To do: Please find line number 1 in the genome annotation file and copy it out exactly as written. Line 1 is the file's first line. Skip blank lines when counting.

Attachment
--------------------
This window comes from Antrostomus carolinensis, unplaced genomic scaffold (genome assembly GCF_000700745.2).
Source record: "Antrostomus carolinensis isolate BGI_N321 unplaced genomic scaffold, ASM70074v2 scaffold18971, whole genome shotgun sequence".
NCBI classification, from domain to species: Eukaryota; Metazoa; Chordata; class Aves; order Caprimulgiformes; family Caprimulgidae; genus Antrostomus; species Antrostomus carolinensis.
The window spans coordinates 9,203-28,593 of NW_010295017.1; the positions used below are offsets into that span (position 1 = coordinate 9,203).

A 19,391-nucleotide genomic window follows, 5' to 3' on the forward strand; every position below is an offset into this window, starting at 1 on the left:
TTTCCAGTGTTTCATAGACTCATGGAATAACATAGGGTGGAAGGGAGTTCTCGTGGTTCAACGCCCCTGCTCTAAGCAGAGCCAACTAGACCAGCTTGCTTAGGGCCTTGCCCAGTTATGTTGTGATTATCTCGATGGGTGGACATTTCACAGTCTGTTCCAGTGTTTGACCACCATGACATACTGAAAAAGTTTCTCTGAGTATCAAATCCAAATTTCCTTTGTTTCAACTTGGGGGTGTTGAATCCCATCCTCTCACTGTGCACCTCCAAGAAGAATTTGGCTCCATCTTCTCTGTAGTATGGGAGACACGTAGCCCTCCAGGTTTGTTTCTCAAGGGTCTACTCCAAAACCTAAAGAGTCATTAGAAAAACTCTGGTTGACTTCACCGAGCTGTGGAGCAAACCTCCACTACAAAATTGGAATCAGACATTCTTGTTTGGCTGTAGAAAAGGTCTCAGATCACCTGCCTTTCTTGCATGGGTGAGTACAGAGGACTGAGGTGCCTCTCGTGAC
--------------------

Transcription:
This window comes from Antrostomus carolinensis, unplaced genomic scaffold (genome assembly GCF_000700745.2).